The EU’s exports continued to drop in May amid the coronavirus pandemic, bloc’s statistical office data showed on Thursday.
The 27-member bloc’s exports dropped by 29.7% to €129.8 billion ($141.48 billion) in May and 12.9% to €767.7 billion in the first five months of 2020, on a yearly basis, Eurostat said.
In May, the EU’s imports were €122.6 billion, and the foreign trade surplus was €7.1 billion. The foreign trade surplus was €18.6 billion in May 2019.
Intra-EU trade also dropped 27.3% to stand at €195.7 billion.
The average Euro/U.S. dollar exchange rate was 1.09 in May.
In the first five months of this year, the bloc’s foreign trade balance posted €54.8 billion surplus, down from €64.1 billion in the same period 2019.
In January-May, machinery and vehicles took the lion’s share from exports of the bloc with €287.5 billion, while chemicals and other manufactured goods followed them with €178.4 billion and €167.8 billion, respectively.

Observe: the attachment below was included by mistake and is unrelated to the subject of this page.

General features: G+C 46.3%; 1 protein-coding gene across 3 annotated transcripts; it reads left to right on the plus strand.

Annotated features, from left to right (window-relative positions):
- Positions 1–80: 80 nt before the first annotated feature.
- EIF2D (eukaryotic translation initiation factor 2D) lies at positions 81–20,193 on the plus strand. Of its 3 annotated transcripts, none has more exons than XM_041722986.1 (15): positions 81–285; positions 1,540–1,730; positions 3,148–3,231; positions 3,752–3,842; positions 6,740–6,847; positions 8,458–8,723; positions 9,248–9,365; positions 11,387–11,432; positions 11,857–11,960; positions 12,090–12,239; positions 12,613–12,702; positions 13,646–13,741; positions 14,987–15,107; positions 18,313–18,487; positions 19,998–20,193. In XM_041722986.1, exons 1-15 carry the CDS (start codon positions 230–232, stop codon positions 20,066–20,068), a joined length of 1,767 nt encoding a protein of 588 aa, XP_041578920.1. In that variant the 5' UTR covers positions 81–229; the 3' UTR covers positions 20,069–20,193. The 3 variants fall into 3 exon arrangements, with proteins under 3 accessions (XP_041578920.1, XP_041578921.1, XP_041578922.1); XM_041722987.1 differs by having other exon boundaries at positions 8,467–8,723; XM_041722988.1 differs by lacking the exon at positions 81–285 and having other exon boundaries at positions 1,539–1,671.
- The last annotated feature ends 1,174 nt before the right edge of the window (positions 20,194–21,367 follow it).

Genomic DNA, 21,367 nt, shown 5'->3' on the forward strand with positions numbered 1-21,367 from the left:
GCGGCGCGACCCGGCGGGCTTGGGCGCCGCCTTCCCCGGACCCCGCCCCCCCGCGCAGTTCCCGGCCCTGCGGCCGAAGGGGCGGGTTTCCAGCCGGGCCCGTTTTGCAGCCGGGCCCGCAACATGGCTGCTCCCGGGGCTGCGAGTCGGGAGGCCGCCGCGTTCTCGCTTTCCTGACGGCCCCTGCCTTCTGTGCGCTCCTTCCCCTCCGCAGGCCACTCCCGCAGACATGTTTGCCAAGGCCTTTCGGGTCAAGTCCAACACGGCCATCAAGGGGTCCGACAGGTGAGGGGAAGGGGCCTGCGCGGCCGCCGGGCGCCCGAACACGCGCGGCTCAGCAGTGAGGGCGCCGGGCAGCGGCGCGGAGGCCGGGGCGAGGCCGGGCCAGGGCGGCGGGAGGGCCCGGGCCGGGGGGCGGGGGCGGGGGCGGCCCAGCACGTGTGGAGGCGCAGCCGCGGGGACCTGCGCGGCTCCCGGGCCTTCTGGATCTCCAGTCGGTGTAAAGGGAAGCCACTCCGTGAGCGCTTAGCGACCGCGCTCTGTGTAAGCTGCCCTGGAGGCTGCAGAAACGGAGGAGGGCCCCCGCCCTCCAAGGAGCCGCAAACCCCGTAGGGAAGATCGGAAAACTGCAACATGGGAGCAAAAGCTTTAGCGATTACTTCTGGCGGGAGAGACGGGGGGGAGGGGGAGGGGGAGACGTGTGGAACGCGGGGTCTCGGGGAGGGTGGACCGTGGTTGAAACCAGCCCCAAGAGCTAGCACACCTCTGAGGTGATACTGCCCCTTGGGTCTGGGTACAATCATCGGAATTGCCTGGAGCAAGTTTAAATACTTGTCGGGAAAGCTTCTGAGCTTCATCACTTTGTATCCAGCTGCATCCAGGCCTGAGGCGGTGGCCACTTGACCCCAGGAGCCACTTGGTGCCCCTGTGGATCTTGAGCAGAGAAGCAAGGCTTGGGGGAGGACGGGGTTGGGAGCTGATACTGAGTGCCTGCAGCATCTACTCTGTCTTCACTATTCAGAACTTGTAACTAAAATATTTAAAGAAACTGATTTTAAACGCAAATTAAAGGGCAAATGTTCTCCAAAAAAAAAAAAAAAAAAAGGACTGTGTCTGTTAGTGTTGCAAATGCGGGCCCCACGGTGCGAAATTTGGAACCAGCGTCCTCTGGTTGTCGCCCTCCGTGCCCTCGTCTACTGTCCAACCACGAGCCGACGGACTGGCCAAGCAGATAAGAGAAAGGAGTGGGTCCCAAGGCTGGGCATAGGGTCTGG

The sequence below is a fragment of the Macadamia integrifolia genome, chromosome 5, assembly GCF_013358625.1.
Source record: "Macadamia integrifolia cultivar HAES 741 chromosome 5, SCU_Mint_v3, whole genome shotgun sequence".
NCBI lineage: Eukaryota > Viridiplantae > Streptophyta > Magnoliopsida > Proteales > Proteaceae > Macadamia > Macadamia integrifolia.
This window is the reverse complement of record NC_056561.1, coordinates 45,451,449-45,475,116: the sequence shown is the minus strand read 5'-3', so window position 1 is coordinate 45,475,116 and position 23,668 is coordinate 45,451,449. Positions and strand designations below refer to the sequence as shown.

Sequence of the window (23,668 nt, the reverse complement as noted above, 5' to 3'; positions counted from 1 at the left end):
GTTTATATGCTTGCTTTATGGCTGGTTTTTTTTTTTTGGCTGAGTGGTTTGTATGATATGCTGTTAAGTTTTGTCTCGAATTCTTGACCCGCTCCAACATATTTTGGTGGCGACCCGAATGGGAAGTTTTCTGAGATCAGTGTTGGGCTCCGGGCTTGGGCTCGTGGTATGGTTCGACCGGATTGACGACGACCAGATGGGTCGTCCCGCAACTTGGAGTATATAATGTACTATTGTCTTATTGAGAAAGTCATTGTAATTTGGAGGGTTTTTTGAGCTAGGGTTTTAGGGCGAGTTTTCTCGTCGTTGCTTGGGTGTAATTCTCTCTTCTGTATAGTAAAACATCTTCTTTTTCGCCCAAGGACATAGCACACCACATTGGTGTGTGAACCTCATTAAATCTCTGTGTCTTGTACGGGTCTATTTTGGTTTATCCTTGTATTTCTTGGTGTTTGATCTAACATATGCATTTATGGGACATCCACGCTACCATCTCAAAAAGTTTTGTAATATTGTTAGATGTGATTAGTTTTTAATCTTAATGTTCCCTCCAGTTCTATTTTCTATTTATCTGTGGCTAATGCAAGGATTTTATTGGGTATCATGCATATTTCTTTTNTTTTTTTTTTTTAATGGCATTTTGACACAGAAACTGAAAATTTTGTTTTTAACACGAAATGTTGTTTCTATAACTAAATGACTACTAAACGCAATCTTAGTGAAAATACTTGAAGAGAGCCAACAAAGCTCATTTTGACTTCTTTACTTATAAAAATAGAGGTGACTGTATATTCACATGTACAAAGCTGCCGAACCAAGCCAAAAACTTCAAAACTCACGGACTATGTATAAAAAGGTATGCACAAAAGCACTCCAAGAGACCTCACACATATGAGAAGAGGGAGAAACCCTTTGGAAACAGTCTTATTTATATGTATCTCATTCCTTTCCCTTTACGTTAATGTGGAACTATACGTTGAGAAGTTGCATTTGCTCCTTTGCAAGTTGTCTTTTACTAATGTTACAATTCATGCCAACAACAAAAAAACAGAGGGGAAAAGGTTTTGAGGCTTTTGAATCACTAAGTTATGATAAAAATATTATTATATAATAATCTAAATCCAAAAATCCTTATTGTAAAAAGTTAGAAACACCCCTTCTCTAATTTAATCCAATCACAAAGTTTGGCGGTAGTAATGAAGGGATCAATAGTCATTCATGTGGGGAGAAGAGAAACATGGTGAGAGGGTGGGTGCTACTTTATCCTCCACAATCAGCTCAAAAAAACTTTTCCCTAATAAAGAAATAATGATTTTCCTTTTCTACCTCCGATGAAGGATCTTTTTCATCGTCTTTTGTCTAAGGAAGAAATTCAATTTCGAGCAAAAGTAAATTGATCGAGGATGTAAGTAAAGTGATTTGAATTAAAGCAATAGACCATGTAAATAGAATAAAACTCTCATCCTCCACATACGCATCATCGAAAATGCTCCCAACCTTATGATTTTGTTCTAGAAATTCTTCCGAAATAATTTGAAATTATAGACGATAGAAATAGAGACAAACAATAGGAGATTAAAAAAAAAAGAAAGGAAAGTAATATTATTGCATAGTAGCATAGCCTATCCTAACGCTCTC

The US was the bloc’s main trade partner in the first five-month period, with €145 billion imports from the union and €89.9 billion in exports.
By export volume, the UK, China, Switzerland, and Russia followed the US in the same period, said EuroStat.
China was the top source of EU imports with €148.2 billion, followed by the US, UK, Switzerland and Russia.
Country-to-country trade balances indicated that the EU incurred the largest deficit with China — nearly €72.6 billion — and the highest surplus with the US — €55.1 billion — over the same period.
In the eurozone side, extra-EA exports dropped 29.5% to €143.3 billion in May and by 13.1% to €845.8 billion in the first five months of the year.
The Eurozone/euro area or EA19 represents the member states that use the single currency, the euro.
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